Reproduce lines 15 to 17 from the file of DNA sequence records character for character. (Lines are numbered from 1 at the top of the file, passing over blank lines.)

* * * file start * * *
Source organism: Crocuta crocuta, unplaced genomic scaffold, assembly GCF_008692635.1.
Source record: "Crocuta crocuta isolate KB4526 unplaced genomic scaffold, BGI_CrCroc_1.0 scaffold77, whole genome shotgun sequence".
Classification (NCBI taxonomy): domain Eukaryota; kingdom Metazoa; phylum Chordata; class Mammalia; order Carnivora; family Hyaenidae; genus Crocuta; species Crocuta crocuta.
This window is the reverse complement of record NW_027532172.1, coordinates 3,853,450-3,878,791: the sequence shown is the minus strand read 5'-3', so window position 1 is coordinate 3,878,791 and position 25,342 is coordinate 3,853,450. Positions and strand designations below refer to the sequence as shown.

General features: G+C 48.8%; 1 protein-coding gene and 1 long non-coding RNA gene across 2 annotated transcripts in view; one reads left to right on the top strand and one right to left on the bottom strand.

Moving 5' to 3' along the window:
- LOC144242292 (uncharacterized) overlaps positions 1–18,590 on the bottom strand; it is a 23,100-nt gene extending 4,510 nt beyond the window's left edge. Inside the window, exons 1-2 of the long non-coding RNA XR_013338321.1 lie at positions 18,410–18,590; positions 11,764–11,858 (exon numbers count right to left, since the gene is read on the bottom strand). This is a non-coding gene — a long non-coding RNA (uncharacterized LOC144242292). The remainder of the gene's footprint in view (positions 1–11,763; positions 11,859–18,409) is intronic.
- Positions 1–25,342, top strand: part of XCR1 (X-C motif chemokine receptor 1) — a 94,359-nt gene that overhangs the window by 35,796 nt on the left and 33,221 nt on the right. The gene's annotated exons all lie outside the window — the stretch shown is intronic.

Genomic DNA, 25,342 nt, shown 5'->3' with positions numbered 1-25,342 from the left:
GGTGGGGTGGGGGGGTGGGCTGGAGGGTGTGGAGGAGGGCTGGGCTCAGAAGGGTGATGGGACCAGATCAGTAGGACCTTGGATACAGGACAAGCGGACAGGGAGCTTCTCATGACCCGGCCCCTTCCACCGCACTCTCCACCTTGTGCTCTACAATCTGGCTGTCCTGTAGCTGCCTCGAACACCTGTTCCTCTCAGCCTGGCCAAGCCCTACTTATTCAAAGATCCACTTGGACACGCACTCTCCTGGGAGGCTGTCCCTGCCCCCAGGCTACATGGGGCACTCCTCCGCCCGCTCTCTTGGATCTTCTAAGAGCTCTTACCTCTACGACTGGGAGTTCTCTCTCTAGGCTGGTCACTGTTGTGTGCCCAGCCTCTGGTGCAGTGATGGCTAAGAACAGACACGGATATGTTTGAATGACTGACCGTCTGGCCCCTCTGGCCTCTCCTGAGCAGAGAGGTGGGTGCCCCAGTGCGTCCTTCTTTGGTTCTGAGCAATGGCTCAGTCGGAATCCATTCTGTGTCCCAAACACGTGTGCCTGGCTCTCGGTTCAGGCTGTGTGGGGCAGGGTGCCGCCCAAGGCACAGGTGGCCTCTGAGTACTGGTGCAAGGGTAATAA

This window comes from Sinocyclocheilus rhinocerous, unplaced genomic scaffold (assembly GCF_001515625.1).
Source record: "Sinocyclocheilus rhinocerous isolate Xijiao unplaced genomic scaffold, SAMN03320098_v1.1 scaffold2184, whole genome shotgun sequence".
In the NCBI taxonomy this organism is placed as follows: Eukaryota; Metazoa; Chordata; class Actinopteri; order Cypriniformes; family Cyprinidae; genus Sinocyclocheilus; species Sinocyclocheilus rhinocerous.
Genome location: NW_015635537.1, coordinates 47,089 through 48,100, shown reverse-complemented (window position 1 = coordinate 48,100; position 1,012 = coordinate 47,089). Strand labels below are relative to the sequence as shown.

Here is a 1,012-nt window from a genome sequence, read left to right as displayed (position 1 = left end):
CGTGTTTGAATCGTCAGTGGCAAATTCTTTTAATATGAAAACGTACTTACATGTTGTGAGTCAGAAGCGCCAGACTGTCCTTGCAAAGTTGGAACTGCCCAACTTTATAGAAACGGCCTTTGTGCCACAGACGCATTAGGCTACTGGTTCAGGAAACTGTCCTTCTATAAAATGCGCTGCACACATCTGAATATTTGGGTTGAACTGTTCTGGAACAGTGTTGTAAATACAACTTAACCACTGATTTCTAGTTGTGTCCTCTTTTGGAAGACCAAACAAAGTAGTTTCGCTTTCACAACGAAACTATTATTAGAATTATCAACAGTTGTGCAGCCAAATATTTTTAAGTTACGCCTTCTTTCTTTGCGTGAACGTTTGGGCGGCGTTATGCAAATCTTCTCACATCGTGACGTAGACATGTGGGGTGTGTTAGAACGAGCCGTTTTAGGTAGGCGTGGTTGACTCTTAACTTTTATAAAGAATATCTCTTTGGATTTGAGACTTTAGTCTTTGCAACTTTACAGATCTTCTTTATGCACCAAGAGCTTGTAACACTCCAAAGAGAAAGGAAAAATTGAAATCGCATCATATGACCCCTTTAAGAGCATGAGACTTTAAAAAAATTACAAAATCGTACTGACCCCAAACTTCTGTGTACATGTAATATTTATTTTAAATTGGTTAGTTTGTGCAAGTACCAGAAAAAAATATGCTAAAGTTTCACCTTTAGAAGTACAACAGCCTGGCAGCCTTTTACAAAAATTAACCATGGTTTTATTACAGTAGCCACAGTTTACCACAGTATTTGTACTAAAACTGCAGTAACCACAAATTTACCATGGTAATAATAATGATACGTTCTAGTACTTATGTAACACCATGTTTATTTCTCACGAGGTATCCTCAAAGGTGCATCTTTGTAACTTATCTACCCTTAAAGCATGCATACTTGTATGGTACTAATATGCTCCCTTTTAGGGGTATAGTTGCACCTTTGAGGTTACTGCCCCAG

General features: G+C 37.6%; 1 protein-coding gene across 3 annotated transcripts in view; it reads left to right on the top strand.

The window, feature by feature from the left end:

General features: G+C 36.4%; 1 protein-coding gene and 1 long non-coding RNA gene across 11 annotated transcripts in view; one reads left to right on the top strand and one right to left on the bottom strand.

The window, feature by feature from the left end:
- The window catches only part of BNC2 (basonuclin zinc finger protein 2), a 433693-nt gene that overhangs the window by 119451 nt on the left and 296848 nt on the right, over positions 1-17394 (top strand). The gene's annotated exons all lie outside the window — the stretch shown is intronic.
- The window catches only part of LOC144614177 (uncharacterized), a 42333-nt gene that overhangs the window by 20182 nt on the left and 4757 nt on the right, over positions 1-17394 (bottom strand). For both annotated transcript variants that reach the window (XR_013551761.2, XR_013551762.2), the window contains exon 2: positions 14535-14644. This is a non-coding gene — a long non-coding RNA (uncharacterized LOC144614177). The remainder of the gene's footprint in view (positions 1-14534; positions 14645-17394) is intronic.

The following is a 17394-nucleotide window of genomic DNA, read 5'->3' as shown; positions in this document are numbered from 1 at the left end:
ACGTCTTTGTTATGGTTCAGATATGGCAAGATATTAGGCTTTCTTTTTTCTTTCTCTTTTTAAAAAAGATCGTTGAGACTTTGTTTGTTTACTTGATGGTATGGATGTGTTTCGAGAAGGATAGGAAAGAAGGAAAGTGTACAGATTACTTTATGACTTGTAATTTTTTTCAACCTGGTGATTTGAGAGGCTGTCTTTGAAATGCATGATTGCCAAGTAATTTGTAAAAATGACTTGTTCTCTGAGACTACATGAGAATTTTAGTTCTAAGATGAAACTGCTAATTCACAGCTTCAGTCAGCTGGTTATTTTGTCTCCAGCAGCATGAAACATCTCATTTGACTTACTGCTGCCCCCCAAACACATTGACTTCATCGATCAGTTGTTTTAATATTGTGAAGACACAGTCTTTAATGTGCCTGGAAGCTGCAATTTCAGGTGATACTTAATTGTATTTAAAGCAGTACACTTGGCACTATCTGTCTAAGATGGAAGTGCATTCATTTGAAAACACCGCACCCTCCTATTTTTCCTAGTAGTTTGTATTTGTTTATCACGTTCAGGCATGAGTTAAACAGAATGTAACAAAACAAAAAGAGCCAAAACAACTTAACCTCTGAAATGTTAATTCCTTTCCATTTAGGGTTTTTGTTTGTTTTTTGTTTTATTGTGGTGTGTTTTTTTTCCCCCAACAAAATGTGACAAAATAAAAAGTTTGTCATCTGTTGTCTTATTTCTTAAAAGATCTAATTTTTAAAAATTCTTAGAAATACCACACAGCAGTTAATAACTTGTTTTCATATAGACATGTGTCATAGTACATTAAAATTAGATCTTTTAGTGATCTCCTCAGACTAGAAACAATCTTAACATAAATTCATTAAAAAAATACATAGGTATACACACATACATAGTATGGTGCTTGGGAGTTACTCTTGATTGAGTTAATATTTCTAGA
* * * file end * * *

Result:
Here is a 1,012-nt window from a genome sequence, read left to right as displayed (position 1 = left end):
CGTGTTTGAATCGTCAGTGGCAAATTCTTTTAATATGAAAACGTACTTACATGTTGTGAGTCAGAAGCGCCAGACTGTCCTTGCAAAGTTGGAACTGCCCAACTTTATAGAAACGGCCTTTGTGCCACAGACGCATTAGGCTACTGGTTCAGGAAACTGTCCTTCTATAAAATGCGCTGCACACATCTGAATATTTGGGTTGAACTGTTCTGGAACAGTGTTGTAAATACAACTTAACCACTGATTTCTAGTTGTGTCCTCTTTTGGAAGACCAAACAAAGTAGTTTCGCTTTCACAACGAAACTATTATTAGAATTATCAACAGTTGTGCAGCCAAATATTTTTAAGTTACGCCTTCTTTCTTTGCGTGAACGTTTGGGCGGCGTTATGCAAATCTTCTCACATCGTGACGTAGACATGTGGGGTGTGTTAGAACGAGCCGTTTTAGGTAGGCGTGGTTGACTCTTAACTTTTATAAAGAATATCTCTTTGGATTTGAGACTTTAGTCTTTGCAACTTTACAGATCTTCTTTATGCACCAAGAGCTTGTAACACTCCAAAGAGAAAGGAAAAATTGAAATCGCATCATATGACCCCTTTAAGAGCATGAGACTTTAAAAAAATTACAAAATCGTACTGACCCCAAACTTCTGTGTACATGTAATATTTATTTTAAATTGGTTAGTTTGTGCAAGTACCAGAAAAAAATATGCTAAAGTTTCACCTTTAGAAGTACAACAGCCTGGCAGCCTTTTACAAAAATTAACCATGGTTTTATTACAGTAGCCACAGTTTACCACAGTATTTGTACTAAAACTGCAGTAACCACAAATTTACCATGGTAATAATAATGATACGTTCTAGTACTTATGTAACACCATGTTTATTTCTCACGAGGTATCCTCAAAGGTGCATCTTTGTAACTTATCTACCCTTAAAGCATGCATACTTGTATGGTACTAATATGCTCCCTTTTAGGGGTATAGTTGCACCTTTGAGGTTACTGCCCCAG

General features: G+C 37.6%; 1 protein-coding gene across 3 annotated transcripts in view; it reads left to right on the top strand.